Digital bookworms buy more books than other readers

By November 02, 2012
students reading print and digital books

Owners of e-readers and tablets buy more books than average Americans. This and other unique usages make digital bookworms a valuable consumer category to market to.

As the number of tablet owners and e-reader owners rise, further usage patterns become actionable by content creators and marketers. A Pew Research Center’s study entitled “The Rise of E-Reading” shows that Americans aged 16 and up who own these media-optimized devices read more books than those who do not. The Pew Research study shows that on average, e-book reading device owners read more than the general public. While 45% of general book readers say they are reading a book on any given day, 56% of e-book reading device owners do. Out of these 56%, the majority (63%) is reading a printed book, and 42% are reading an e-book.

E-readers consume and buy e-content accross multiple devices

As of mid-January 2012, 19 percent of respondents own tablet devices and 19 percent own e-readers, the dominant device of each category being the iPad and the Kindle. But while one usually think of tablets as the ultimate e-reading device, the study shows that digital bookworms actually like reading accross multiple devices. 42% of respondents declared reading e-books on their laptop, 41% on an e-book reader (like the Kindle), 29% consume books on their smartphone, and 23% read books on a tablet. Interestingly, e-book readers who own an e-reading device are also more likely to purchase books than the general book reading public, and prefer buying rather than borrowing books no matter the format, whether it is print, audio or digital books.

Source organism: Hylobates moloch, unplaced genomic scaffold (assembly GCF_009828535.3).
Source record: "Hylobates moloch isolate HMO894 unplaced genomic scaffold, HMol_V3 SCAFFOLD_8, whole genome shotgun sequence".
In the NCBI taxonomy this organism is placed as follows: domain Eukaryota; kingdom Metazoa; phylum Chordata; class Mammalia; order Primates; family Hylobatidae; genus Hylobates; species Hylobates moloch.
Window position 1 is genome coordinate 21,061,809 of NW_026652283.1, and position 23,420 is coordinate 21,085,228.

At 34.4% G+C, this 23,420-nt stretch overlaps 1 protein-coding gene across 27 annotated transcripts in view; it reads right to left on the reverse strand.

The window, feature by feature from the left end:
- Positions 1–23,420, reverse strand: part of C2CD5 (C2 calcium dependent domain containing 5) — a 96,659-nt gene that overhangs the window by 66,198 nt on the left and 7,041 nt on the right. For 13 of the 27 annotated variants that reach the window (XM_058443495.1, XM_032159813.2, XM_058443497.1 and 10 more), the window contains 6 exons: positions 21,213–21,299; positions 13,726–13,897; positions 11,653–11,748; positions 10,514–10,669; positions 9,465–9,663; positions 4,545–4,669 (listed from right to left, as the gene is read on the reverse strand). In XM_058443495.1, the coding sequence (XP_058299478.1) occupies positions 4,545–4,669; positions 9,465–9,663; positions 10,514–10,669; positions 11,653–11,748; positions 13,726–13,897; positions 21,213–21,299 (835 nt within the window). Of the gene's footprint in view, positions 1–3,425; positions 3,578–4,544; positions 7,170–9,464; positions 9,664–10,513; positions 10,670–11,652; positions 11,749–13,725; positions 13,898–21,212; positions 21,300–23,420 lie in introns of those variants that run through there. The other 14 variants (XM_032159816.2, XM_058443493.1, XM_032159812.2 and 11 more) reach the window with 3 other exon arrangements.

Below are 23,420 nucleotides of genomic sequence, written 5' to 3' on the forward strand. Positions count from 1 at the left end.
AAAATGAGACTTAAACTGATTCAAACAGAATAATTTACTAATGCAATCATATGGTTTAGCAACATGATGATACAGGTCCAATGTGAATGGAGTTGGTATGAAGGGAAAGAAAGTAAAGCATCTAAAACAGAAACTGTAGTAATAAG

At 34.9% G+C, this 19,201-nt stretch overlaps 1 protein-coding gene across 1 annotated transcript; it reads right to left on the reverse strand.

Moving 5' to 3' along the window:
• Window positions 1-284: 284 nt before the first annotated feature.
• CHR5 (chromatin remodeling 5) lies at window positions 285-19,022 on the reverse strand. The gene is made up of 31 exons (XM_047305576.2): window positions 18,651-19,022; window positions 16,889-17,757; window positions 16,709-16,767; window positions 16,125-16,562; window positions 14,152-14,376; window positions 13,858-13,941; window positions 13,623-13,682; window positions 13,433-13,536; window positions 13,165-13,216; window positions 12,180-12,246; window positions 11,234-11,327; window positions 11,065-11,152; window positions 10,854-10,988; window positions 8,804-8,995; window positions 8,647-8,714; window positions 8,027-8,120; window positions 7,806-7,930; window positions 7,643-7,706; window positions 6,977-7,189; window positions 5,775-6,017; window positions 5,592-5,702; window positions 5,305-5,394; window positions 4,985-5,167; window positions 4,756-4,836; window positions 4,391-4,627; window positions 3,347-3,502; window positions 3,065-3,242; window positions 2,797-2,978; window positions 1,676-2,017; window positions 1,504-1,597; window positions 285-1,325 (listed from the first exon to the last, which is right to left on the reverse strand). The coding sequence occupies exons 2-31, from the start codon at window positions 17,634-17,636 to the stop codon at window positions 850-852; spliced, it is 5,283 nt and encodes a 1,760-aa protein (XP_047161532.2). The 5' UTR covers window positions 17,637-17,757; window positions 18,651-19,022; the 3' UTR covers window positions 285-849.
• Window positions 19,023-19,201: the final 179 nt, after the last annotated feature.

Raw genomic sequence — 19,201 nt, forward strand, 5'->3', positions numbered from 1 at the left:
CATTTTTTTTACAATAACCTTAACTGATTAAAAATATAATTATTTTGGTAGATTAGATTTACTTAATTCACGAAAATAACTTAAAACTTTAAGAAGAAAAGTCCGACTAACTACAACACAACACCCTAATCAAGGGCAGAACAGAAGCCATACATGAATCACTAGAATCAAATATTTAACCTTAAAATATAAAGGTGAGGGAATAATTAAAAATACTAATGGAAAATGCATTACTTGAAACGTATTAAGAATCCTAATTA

But e-content availability remains an obstacle for further adoption

This multi-platform consumption of e-content is a revenue opportunity for most stakeholders – magazines, journals, or news articles, periodicals and their advertisers – especially since the demographics of e-readers is very trackable. But it also comes with its share of hitches, among which, the need for e-content to be available in multiple formats, on different devices and platforms. Out of the 43% of Americans who read e-books or other long-format digital content on similar devices in the past year, only 20% said the “material they want is always available in the format they want.” 50% said it is available “most of the time” in the right format, 17% “only sometimes” and 4% say it is “never available.” 

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